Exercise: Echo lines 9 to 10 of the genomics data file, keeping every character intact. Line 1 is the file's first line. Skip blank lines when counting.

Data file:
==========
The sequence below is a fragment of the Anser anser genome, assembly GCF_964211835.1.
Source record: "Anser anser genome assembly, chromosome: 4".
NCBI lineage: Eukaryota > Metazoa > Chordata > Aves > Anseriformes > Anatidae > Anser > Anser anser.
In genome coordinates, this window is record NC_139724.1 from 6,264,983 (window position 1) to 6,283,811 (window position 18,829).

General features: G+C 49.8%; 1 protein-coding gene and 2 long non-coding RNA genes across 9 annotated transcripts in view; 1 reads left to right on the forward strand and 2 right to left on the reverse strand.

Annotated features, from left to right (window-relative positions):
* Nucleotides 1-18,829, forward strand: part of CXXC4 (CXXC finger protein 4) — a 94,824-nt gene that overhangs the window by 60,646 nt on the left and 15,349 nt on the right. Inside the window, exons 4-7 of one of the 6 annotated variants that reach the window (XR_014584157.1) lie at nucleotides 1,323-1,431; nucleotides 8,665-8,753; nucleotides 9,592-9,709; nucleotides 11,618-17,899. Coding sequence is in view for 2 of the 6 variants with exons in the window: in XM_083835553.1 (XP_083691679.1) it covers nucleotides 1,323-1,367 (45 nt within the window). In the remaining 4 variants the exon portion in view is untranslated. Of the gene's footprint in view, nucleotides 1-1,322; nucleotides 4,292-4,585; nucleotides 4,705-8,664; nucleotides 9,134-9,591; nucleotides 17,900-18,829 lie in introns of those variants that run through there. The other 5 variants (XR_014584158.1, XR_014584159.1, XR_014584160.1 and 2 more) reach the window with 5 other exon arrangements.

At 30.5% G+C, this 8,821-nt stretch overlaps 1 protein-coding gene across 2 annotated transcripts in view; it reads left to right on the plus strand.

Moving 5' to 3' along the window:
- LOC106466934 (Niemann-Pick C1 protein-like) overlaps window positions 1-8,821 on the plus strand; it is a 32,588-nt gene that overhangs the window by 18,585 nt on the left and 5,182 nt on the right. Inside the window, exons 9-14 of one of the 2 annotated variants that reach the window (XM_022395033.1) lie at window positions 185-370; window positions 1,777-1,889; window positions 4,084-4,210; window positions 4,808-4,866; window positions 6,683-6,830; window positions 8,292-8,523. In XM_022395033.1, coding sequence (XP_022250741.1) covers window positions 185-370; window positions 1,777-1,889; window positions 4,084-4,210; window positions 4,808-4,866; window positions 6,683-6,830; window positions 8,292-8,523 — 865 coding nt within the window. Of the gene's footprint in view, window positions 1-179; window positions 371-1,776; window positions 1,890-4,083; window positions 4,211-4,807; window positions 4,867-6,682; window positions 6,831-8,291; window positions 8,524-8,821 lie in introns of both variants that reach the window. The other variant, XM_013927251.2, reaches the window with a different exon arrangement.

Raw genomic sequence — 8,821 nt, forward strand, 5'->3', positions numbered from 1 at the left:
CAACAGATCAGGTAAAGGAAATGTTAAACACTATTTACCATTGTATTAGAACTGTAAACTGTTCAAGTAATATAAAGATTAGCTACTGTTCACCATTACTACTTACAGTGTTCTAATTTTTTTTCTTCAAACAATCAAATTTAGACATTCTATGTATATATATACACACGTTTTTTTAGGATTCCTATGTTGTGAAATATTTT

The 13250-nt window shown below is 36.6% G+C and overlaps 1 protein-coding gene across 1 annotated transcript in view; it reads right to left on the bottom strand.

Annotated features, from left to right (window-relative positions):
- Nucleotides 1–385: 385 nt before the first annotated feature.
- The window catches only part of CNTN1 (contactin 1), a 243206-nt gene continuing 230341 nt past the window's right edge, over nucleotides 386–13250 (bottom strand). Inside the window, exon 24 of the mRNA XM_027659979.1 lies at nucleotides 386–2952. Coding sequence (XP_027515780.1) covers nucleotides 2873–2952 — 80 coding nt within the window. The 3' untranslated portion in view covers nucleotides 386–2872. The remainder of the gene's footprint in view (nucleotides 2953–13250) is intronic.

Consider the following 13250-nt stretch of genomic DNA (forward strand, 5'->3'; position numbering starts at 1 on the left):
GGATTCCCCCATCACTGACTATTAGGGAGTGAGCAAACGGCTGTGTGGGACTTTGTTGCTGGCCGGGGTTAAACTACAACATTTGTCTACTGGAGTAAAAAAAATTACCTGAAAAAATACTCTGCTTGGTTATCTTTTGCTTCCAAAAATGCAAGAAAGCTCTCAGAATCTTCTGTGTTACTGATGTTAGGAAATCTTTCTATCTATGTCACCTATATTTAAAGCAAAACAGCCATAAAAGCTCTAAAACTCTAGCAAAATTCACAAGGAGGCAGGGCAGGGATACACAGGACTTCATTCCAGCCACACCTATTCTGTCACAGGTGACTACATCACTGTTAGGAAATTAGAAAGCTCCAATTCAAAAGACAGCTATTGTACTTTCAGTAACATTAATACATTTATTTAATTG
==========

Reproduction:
Moving 5' to 3' along the window:
- LOC106466934 (Niemann-Pick C1 protein-like) overlaps window positions 1-8,821 on the plus strand; it is a 32,588-nt gene that overhangs the window by 18,585 nt on the left and 5,182 nt on the right. Inside the window, exons 9-14 of one of the 2 annotated variants that reach the window (XM_022395033.1) lie at window positions 185-370; window positions 1,777-1,889; window positions 4,084-4,210; window positions 4,808-4,866; window positions 6,683-6,830; window positions 8,292-8,523. In XM_022395033.1, coding sequence (XP_022250741.1) covers window positions 185-370; window positions 1,777-1,889; window positions 4,084-4,210; window positions 4,808-4,866; window positions 6,683-6,830; window positions 8,292-8,523 — 865 coding nt within the window. Of the gene's footprint in view, window positions 1-179; window positions 371-1,776; window positions 1,890-4,083; window positions 4,211-4,807; window positions 4,867-6,682; window positions 6,831-8,291; window positions 8,524-8,821 lie in introns of both variants that reach the window. The other variant, XM_013927251.2, reaches the window with a different exon arrangement.